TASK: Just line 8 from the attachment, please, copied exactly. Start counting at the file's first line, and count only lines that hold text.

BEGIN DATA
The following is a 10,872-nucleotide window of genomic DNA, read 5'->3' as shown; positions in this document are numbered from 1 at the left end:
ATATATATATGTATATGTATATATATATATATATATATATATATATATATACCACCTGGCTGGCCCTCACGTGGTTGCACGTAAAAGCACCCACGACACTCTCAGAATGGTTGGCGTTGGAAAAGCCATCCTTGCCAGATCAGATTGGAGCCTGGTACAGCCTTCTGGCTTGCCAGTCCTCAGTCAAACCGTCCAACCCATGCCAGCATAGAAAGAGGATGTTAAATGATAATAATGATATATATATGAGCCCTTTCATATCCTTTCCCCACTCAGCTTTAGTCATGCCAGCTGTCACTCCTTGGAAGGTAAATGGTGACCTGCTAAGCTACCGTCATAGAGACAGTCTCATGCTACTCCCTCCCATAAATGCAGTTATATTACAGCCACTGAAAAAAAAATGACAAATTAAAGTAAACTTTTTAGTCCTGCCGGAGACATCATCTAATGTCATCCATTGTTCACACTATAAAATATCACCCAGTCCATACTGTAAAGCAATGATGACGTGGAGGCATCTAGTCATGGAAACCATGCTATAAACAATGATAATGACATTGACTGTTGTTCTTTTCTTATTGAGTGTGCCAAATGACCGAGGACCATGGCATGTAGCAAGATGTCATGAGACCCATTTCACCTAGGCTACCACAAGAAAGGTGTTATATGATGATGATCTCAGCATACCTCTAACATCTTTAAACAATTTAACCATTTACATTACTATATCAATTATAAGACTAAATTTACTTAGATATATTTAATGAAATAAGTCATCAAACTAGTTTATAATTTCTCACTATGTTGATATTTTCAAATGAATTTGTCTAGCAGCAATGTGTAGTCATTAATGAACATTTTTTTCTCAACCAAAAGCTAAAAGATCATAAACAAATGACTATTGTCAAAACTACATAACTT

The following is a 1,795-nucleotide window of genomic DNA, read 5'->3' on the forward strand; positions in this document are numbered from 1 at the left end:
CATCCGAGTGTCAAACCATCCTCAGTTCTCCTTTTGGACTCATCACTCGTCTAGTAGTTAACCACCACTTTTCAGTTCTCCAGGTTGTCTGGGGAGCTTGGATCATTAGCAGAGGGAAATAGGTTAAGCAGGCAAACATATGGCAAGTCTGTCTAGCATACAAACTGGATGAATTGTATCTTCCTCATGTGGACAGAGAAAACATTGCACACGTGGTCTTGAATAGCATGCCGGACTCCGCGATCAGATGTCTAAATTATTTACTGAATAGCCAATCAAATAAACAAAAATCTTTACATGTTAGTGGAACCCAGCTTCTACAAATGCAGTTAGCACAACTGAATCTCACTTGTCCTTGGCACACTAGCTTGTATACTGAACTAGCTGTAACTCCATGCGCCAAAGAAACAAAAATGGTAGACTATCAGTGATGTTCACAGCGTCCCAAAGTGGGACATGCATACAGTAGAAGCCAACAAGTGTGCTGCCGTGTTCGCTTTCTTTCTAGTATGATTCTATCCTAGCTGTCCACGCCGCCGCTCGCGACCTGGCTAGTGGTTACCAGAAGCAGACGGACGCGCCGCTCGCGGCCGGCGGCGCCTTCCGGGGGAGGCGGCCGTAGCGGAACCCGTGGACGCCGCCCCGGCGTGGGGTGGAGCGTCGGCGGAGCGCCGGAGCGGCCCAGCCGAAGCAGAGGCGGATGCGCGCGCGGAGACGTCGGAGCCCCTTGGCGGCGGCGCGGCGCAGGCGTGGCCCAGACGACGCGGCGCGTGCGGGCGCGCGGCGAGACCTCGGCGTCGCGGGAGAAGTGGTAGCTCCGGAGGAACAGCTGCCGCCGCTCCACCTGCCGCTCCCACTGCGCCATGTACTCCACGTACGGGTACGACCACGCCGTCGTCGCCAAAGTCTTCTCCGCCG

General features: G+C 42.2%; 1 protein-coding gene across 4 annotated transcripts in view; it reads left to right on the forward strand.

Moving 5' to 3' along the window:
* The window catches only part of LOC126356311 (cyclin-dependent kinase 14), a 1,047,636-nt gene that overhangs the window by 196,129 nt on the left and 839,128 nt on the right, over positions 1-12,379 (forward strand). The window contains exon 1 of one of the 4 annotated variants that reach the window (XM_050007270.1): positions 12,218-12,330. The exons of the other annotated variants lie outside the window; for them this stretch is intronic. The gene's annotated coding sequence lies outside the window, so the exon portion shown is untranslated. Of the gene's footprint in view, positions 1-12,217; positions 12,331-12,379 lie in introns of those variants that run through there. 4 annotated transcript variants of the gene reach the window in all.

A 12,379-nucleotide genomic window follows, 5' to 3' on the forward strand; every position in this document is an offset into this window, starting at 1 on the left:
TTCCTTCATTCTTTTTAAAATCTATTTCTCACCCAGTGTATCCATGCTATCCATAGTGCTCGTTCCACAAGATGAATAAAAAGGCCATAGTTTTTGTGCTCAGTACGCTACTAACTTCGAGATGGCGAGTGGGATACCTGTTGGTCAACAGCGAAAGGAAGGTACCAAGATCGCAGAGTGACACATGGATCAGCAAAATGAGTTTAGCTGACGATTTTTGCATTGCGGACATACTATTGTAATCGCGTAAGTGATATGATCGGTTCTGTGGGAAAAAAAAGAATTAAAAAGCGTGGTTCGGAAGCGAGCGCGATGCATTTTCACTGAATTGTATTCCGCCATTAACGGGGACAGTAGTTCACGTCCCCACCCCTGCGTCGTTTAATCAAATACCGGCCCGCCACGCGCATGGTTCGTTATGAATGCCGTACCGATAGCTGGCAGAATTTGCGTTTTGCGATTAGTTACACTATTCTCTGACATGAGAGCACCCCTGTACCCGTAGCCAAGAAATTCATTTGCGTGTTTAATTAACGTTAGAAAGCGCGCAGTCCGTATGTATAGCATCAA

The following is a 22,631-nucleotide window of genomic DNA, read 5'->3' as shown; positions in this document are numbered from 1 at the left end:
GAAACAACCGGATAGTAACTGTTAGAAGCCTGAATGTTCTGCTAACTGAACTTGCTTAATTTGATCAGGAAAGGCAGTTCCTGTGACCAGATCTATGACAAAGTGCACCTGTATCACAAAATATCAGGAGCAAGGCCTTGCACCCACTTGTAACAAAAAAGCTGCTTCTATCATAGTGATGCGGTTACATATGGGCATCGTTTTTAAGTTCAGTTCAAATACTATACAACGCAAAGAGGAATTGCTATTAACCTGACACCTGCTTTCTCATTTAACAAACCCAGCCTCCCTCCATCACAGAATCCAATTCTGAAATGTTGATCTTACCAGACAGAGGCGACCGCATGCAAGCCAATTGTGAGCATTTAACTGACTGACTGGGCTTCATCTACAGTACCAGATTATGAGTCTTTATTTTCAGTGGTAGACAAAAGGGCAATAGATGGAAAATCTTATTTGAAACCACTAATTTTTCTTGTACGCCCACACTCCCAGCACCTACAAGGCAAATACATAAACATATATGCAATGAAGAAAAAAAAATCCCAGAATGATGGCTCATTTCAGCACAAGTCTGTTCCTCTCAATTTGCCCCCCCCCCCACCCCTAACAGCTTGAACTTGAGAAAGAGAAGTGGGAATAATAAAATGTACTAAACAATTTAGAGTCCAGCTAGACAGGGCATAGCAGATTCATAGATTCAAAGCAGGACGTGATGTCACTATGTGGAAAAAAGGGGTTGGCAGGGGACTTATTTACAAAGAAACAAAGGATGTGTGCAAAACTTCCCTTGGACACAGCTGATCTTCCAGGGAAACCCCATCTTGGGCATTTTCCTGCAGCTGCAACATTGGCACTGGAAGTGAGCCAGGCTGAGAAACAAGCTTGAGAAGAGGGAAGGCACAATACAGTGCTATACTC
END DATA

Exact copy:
A 12,379-nucleotide genomic window follows, 5' to 3' on the forward strand; every position in this document is an offset into this window, starting at 1 on the left: